by Kelly Hensel
“The economic downturn may have slowed growth, but ‘natural’ is here to stay,” said Mintel’s Lynn Dornblaser, Director CPG Trend Insight, in a presentation in the Special Events Pavilion on Tuesday, June 14. This is mainly due to the fact that U.S. consumers are demanding natural products because they equate natural with healthy. In fact, more than 60% of consumers agree with the statement that “If a product is labeled all natural it’s healthy.” In addition, some consumers will pay more for natural products in certain categories, especially children’s beverages.
Consumers are attracted to this “natural nutrition” because they see it as inherently good, fresh, and wholesome. As Dornblaser explained, consumers desire transparency in their food and beverages. “They are very suspicious of things they don’t understand and this translates into them being afraid of chemical names they can’t understand,” said Dornblaser. For this same reason, they are attracted to “clean” labels, which have a relatively small number of ingredients and those ingredients are identifiable. Natural colors and flavors can play a role in delivering these benefits that consumers are looking for.
In new product development traditional health claims are in a long-term decline. However, other claims are on the rise, including convenience and ethical and environmental. But natural claims take the cake with the highest number of new products over other product claims. In fact, more than 35% of all new products released in 2010 bore a natural claim.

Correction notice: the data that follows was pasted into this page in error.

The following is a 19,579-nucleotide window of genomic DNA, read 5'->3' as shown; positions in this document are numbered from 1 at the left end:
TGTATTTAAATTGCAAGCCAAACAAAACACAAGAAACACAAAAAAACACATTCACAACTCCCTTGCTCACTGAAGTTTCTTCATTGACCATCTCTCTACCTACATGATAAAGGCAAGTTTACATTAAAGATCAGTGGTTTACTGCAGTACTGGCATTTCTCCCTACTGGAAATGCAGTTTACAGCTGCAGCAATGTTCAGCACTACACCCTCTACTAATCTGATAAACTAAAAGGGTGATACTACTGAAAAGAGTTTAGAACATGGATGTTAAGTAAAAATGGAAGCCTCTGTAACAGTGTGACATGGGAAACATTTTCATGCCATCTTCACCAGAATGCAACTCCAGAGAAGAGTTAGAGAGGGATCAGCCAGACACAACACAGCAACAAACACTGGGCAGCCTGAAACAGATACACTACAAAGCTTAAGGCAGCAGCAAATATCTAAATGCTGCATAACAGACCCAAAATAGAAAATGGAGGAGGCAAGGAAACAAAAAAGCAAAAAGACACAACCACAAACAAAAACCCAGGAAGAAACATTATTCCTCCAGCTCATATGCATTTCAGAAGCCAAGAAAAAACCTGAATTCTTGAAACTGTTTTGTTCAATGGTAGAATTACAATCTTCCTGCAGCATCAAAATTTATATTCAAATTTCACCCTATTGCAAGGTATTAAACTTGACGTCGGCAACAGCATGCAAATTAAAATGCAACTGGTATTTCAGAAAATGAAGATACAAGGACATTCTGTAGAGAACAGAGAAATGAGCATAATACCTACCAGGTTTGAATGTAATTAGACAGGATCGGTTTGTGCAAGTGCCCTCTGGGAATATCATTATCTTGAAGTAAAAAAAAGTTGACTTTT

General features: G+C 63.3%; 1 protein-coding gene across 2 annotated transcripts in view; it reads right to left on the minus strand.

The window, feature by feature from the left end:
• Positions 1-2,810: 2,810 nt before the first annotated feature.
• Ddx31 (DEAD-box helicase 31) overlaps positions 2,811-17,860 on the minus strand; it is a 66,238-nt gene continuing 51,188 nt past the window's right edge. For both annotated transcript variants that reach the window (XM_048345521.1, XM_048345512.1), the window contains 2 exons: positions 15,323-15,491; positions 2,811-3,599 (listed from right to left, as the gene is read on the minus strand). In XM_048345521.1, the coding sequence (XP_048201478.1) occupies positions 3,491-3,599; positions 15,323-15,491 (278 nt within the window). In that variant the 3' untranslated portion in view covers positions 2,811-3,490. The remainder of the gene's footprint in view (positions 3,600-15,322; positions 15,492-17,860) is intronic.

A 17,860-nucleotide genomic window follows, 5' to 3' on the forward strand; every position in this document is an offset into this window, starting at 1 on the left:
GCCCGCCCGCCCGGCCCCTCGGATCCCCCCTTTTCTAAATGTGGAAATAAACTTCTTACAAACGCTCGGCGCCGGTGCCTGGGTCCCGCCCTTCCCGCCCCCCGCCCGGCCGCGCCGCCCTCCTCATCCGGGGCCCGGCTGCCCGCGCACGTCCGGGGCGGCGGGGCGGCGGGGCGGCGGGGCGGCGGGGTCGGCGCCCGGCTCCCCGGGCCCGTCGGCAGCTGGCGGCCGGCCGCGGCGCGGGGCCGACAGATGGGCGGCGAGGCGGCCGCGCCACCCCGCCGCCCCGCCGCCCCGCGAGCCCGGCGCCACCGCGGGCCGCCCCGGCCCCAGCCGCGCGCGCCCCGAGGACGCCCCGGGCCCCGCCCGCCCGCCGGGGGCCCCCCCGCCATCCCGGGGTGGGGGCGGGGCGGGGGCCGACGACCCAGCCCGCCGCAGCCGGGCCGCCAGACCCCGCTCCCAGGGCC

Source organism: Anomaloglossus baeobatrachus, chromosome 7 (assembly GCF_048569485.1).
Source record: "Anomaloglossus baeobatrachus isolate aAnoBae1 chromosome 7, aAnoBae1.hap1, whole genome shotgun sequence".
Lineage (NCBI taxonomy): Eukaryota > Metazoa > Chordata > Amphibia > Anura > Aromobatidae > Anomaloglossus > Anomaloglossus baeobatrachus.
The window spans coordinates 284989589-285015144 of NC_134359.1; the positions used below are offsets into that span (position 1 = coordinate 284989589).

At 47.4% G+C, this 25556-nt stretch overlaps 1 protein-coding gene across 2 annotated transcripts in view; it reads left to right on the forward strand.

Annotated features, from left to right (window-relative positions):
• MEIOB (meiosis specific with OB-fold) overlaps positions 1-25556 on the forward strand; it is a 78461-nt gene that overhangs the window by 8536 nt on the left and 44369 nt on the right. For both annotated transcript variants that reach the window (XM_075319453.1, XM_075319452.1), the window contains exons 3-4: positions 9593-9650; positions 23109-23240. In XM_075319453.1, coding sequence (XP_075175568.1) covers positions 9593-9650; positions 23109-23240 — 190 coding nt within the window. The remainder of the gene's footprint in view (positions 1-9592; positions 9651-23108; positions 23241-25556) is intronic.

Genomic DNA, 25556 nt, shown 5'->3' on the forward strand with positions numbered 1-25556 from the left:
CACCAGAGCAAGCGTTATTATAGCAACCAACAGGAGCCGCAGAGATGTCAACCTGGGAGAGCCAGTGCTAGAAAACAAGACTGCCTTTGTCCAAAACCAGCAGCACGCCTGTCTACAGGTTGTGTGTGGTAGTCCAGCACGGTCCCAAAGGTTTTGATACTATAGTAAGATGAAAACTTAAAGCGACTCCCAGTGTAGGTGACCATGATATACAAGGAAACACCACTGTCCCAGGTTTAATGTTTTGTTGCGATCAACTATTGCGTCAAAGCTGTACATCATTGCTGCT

Not only are consumers seeking out products with natural claims, but companies can use these claims to enhance a premium product. For example, Haagen-Dazs launched its Five ice cream (made with just five simple, natural ingredients) in 2009 and since then it has outperformed the company’s other brand ice creams. However, natural isn’t just about premium; value priced items with natural claims work as well. Yoplait’s Simply… Go-Gurt yogurt is priced the same as non-natural yogurt, but it has no high fructose corn syrup and no artificial colors or flavors. This product sold $17 million in the first 71 weeks on the market.
Natural flavors and colors are popular claims around the world; however the desire for each varies from country to country. In Europe, both natural colors and flavors are highly valued in food, while the U.S. market has a stronger focus on artificial colors in foods. For beverages, European consumers once again value natural flavors and colors. Americans really desire natural flavors, which are driven by juices, but artificial colors are still used a lot. According to Mintel’s data, the five top food categories with natural colors and flavors are bakery, snacks, meals and meal centers, sauces and seasonings, and processed fish, meat, and eggs.
Dornblaser concluded the session by emphasizing that “consumers are attracted to all things natural but they see the see the whole picture.” This includes natural colors and flavors as well as other natural ingredients, natural sweeteners, and natural packaging. The focus in the future will be on the promotion of the positive, not the absence of negative ingredients. “Success is built on the brand values of transparency, trust, and simplicity,” explained Dornblaser. So, whether companies decide to “go natural” with their products, it is important to honest and simple with your messages and formulations (if possible) in order to build a trusting relationship with consumers.